The House on Wednesday approved a stopgap spending bill to avert a government shutdown for another week while negotiators hammer out a longer deal, The New York Times reports.
The House voted 224 to 201 largely down party lines to avert a government shutdown this weekend to buy time for lawmakers to work out the details of a larger package.
“We have a framework that provides a path forward to enact an omnibus next week,” House Appropriations Chairwoman Rosa DeLauro said, adding that the committees are ready to “work around the clock” to complete the deal.
Senate Appropriations Chairman Pat Leahy and ranking Republican member Richard Shelby echoed her optimism about a final deal, which is expected to total roughly $1.7 trillion.
Despite backing from Shelby and Senate GOP Leader Mitch McConnell, only nine House Republicans voted in favor of the bill.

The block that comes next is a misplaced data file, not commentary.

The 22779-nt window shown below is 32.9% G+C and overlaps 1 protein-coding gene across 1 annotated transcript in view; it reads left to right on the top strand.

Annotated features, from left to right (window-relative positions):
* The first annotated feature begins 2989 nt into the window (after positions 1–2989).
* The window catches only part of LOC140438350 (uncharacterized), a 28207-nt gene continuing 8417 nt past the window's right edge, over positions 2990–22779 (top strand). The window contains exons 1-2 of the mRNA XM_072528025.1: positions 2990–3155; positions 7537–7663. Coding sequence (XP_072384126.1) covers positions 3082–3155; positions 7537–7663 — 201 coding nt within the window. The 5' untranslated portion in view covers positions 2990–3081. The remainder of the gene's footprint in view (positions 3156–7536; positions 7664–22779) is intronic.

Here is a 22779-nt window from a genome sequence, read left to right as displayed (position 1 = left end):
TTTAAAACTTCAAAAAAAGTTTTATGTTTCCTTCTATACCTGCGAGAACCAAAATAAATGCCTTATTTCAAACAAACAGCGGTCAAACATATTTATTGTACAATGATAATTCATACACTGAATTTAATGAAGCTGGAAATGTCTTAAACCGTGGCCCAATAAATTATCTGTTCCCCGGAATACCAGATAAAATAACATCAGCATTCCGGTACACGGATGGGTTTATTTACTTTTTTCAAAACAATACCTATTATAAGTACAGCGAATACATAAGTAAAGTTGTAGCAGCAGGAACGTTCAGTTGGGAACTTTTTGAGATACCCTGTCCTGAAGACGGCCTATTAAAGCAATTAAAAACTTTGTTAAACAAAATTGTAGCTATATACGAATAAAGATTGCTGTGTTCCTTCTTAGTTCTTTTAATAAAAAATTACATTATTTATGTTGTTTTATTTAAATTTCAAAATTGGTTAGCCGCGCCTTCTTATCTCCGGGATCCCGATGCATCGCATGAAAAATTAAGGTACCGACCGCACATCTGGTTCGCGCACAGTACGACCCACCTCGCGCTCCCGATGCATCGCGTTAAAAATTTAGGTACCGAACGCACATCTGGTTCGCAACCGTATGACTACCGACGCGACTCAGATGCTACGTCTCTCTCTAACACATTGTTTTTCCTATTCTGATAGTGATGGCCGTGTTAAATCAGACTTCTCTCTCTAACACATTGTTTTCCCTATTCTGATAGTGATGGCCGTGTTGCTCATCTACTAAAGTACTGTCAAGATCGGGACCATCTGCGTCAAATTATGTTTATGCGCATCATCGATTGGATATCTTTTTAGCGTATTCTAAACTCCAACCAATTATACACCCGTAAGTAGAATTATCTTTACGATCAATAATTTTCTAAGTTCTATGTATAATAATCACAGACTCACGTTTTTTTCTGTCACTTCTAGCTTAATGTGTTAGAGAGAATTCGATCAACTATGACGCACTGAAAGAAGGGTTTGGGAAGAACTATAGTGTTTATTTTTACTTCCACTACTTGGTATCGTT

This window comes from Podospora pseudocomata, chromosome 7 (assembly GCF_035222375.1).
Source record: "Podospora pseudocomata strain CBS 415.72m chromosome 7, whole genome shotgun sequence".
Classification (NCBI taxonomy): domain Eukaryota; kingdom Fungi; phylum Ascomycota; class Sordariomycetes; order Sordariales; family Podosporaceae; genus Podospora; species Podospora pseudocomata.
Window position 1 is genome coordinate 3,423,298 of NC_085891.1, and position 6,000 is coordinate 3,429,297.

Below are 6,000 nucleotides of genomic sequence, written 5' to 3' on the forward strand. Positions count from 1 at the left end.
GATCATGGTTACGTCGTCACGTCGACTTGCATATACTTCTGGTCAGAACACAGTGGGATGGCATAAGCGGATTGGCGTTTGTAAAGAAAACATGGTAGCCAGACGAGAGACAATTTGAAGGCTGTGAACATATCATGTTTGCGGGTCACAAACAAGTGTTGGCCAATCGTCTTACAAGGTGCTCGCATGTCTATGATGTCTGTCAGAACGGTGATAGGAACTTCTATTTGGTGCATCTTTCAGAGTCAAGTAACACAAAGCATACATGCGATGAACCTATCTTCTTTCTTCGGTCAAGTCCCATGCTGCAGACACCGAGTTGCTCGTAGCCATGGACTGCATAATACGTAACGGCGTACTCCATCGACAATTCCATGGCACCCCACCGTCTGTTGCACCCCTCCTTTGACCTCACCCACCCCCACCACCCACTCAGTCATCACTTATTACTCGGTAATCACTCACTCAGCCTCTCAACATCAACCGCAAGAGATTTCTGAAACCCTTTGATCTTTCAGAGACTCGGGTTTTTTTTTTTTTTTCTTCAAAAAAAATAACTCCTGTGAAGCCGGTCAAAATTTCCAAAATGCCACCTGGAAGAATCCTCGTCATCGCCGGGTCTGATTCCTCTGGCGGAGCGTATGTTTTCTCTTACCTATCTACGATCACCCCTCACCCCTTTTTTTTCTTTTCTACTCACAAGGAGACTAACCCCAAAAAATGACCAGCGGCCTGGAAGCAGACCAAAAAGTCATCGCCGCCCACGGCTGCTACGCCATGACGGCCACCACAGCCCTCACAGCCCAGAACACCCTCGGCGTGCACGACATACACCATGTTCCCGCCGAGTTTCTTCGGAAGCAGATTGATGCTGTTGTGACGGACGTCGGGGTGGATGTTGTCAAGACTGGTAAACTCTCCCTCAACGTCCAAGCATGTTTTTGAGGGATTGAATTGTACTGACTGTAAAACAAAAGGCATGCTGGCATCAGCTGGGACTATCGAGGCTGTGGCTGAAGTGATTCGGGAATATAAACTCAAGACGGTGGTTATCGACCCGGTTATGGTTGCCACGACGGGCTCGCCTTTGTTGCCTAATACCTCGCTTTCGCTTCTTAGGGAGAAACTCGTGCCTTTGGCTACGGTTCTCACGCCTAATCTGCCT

House Minority Leader Kevin McCarthy opposed the bill and urged his members to oppose it.
“We can’t afford to spend the way Democrats have,” he said at a press conference on Wednesday.
Still, the bill is expected to be approved by the Senate by Friday.
House GOP wants influence:
With Republicans set to take control of the House in January, House GOP leaders have urged the Senate to pass a short-term deal until early next year so that Republicans have leverage to force sharp spending cuts.
“House Republicans will work toward a spending agreement that cuts wasteful spending, reduces inflation and prioritizes border security and national defense,” Texas Rep. Kay Granger, who is in line to replace DeLauro, said Wednesday. “We have to stop this out of control spending.”
But some Republicans in the Senate are worried that the House GOP dysfunction could threaten a government shutdown.
“I don’t think any new Congress should be forced into trying to do the last Congress’s work, and even more so if you’re changing control,” Missouri Sen. Roy Blunt told the Times. “I just think it’s asking for big problems.”